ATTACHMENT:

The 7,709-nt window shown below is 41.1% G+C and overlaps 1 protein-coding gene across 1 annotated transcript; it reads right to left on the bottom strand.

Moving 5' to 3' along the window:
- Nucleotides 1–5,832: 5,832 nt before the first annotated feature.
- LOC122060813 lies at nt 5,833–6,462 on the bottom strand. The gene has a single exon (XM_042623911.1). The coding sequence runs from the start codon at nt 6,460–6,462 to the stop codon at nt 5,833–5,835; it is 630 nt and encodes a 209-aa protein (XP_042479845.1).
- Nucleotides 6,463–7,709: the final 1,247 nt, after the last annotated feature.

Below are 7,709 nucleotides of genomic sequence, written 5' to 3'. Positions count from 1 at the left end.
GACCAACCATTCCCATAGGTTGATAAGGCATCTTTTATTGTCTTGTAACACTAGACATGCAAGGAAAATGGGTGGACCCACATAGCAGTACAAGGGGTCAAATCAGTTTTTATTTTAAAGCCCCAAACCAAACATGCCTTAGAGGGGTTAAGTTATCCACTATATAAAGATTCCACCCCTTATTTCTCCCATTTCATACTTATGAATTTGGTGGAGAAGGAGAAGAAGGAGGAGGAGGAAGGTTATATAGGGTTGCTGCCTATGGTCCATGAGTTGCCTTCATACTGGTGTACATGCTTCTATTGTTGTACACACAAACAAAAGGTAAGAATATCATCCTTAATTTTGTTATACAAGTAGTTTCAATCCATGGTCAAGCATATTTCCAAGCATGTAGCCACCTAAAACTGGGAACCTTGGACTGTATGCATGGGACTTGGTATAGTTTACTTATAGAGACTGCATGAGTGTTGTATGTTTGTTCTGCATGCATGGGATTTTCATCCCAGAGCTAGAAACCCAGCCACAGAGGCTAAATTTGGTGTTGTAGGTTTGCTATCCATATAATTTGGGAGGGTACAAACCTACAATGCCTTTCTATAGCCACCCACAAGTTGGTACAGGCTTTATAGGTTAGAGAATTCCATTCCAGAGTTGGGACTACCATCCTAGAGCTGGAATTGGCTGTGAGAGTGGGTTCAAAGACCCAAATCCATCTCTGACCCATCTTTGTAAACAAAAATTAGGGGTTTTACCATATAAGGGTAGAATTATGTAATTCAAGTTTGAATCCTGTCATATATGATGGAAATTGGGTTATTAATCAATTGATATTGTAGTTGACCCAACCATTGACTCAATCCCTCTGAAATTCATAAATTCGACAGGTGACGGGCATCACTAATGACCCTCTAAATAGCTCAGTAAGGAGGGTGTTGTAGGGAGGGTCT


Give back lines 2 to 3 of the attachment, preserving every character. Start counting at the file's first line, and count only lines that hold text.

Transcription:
Moving 5' to 3' along the window:
- Nucleotides 1–5,832: 5,832 nt before the first annotated feature.